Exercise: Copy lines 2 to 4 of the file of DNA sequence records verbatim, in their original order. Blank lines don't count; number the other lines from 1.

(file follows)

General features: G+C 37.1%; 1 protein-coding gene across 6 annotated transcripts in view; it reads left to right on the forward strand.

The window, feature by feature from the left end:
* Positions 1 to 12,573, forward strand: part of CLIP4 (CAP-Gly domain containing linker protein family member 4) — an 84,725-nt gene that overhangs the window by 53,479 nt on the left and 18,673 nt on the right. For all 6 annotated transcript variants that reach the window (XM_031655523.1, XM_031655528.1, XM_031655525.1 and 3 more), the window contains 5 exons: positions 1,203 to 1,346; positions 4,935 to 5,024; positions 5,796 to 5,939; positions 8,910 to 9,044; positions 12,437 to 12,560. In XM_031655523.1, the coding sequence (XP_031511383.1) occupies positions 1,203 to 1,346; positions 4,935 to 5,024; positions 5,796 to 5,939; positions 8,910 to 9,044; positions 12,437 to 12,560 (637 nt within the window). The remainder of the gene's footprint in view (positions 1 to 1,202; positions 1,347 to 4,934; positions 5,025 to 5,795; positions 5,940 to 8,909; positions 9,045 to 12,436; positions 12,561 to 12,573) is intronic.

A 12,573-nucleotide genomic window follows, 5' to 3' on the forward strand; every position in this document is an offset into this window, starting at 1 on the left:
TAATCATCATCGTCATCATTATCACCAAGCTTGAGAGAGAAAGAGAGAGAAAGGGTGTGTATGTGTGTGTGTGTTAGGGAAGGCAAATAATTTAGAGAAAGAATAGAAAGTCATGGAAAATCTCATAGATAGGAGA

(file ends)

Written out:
The window, feature by feature from the left end:
* Positions 1 to 12,573, forward strand: part of CLIP4 (CAP-Gly domain containing linker protein family member 4) — an 84,725-nt gene that overhangs the window by 53,479 nt on the left and 18,673 nt on the right. For all 6 annotated transcript variants that reach the window (XM_031655523.1, XM_031655528.1, XM_031655525.1 and 3 more), the window contains 5 exons: positions 1,203 to 1,346; positions 4,935 to 5,024; positions 5,796 to 5,939; positions 8,910 to 9,044; positions 12,437 to 12,560. In XM_031655523.1, the coding sequence (XP_031511383.1) occupies positions 1,203 to 1,346; positions 4,935 to 5,024; positions 5,796 to 5,939; positions 8,910 to 9,044; positions 12,437 to 12,560 (637 nt within the window). The remainder of the gene's footprint in view (positions 1 to 1,202; positions 1,347 to 4,934; positions 5,025 to 5,795; positions 5,940 to 8,909; positions 9,045 to 12,436; positions 12,561 to 12,573) is intronic.

A 12,573-nucleotide genomic window follows, 5' to 3' on the forward strand; every position in this document is an offset into this window, starting at 1 on the left: